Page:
PAINTED: OLD ART, NEW SKIN – JOHN WILLIAM WATERHOUSE’S "ECHO AND NARCISSUS"
With school back in session, John William Waterhouse’s “Echo and Narcissus” seemed to be the perfect selection for this week’s post — not because college students are narcissistic, but because the painting seems a great metaphor to illustrate a “teaching point.” Recently, in discussion, the question of why some paintings are more appealing than others came up. And, a follow up question as related to how one goes about analyzing art.
“Echo and Narcissus” by John William Waterhouse is the perfect metaphor for both these points. Not only because of the myth, but the painting. In the myth, Narcissus whom possesses an almost unnatural beauty sees his reflection in a pond, and having never seen his androgynous self prior, he thinks his reflection is a beautiful woman and falls in love with himself. His delusion is also compounded because Echo’s beautiful voice can only repeat his words to himself. His obsession with his reflection ultimately leads to his destruction.
As an aside commentary for famous artists — it’s interesting how much faster (and seemingly how easily) an artist can tumble from the apex of their career after struggling for years to get there. An artist’s destruction often results from the fact that being at the top puts them above criticism, and also that “those at the top” are often surrounded by people whom are no more than reflections and echoes.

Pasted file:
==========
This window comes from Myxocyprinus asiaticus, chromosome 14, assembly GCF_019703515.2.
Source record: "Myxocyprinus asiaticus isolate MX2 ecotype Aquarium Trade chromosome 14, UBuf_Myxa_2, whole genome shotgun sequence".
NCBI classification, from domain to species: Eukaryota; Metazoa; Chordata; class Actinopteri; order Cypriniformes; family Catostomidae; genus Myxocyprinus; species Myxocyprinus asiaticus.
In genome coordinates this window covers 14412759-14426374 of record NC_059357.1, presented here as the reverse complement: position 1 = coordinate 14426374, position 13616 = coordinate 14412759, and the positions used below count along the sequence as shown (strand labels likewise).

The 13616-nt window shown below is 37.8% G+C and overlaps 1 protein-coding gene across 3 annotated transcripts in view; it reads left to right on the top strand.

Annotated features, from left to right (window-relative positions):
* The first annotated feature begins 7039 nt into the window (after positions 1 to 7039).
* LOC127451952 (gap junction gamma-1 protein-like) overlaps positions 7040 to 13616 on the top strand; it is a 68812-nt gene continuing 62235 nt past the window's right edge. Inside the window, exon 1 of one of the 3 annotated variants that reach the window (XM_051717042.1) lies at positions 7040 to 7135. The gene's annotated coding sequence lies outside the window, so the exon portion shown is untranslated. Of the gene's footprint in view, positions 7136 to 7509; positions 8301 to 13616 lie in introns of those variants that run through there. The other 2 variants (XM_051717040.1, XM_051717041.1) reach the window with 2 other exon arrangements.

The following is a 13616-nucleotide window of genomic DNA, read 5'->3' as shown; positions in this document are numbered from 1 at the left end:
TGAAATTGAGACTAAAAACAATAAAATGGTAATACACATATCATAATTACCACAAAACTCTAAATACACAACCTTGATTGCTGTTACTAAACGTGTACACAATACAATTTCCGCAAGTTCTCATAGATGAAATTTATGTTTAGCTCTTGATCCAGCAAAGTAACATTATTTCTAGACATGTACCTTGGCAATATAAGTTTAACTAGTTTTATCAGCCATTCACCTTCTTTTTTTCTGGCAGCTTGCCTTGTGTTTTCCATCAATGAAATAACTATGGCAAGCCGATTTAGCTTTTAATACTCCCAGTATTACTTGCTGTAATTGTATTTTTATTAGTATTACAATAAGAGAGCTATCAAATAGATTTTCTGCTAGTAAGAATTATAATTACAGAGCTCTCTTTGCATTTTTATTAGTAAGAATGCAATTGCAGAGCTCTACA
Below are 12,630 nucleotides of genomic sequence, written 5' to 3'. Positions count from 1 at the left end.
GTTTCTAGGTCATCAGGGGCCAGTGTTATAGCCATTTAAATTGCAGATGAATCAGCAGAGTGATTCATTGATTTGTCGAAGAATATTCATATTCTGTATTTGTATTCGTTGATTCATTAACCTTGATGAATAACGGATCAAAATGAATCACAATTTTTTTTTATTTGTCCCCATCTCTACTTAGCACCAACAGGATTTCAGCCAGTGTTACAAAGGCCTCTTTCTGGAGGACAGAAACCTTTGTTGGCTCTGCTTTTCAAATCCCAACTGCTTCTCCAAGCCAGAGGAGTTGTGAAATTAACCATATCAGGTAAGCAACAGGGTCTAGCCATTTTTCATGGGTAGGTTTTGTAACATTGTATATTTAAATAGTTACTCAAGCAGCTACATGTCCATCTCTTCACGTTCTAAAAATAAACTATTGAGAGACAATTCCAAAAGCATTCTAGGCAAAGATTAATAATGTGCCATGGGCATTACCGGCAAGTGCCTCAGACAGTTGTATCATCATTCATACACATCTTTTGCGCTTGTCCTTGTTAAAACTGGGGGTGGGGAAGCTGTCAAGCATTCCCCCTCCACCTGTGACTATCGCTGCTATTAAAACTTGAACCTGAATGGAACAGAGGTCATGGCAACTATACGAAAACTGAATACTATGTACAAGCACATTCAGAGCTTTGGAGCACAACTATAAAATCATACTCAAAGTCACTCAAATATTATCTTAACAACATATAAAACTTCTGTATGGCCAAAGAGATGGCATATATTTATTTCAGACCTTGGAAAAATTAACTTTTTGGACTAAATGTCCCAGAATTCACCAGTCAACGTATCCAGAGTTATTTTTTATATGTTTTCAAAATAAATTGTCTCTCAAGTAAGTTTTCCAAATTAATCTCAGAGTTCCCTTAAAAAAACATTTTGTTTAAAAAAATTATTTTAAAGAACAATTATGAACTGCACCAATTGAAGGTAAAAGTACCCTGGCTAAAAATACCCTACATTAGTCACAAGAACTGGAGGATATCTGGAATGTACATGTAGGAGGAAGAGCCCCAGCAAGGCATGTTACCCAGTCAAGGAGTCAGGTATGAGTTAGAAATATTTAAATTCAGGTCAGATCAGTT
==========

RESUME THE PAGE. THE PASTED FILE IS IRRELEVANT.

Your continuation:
In terms of a metaphor for art, it seems that “Art” serves as a reflection for one’s inner self. On one level, we appreciate art on a purely aesthetic level — but, on a deeper and perhaps subconscious level, great art — the kind of art that people are willing to spend thousands upon thousands of dollars on is the type of art that “speaks” to someone’s inner nature.
A person may think it’s pretentious to go around telling people what a fan of Paris he is, or that he’s a world traveler. However, he might decorate his home or place of business with worldly images of Paris and exotic locations to convey the same point.
Taking a look at the same point from a slightly different perspective… that art that we most enjoy is that art that satisfies (or perhaps completes) our internal view of the self. With that in mind, the casual observer of art can come up with an “expert” analysis so long as they use the painting as a mirror to address their own qualities.
Bringing it back to “Narcissus and Echo” (this painting in particular with a little mythological context) — Echo was in love with Narcissus, but due to a curse could only repeat that which was said by others. Her love for Narcissus was doomed from the start — not only because Narcissus fell in love with his own reflection, but also because Echo was doomed only to repeat Narcissus’s words to himself.
In terms of art appreciation, perhaps if we look and listen carefully, we can get back more than a simple reflection or echo… but, a reveal as to our true selves.
Of course, sometimes a painting is just a painting. But, in considering for a moment the works that one most enjoys, despises, or is indifferent to… one might ask “what of this art is me?” and discover that they’re looking into a mirror after all.